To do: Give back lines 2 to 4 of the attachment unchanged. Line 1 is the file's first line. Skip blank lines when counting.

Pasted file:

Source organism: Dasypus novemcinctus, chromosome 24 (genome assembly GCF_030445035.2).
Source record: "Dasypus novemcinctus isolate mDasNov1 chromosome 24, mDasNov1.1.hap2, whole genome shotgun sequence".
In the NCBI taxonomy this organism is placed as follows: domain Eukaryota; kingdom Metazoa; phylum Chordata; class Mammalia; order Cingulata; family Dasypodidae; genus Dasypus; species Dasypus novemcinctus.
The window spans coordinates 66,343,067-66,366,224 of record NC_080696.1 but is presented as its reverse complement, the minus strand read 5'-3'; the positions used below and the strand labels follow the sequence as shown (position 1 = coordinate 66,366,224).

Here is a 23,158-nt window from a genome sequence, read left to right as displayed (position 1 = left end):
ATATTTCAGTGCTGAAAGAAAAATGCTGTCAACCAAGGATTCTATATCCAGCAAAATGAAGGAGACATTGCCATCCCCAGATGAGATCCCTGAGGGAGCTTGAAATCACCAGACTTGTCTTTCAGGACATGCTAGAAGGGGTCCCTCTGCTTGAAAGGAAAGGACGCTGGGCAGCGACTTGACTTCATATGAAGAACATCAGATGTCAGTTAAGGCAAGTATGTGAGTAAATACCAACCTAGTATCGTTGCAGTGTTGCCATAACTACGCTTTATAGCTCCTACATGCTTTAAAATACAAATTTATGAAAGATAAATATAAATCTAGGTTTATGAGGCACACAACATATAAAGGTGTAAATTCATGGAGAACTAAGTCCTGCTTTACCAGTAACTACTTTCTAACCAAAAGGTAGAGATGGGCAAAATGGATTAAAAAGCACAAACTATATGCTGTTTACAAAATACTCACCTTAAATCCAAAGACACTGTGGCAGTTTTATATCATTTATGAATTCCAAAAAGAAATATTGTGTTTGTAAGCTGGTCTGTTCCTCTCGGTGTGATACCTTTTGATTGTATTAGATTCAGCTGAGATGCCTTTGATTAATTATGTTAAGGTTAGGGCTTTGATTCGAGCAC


Source record: "Dasypus novemcinctus isolate mDasNov1 chromosome 24, mDasNov1.1.hap2, whole genome shotgun sequence".
In the NCBI taxonomy this organism is placed as follows: domain Eukaryota; kingdom Metazoa; phylum Chordata; class Mammalia; order Cingulata; family Dasypodidae; genus Dasypus; species Dasypus novemcinctus.
The window spans coordinates 66,343,067-66,366,224 of record NC_080696.1 but is presented as its reverse complement, the minus strand read 5'-3'; the positions used below and the strand labels follow the sequence as shown (position 1 = coordinate 66,366,224).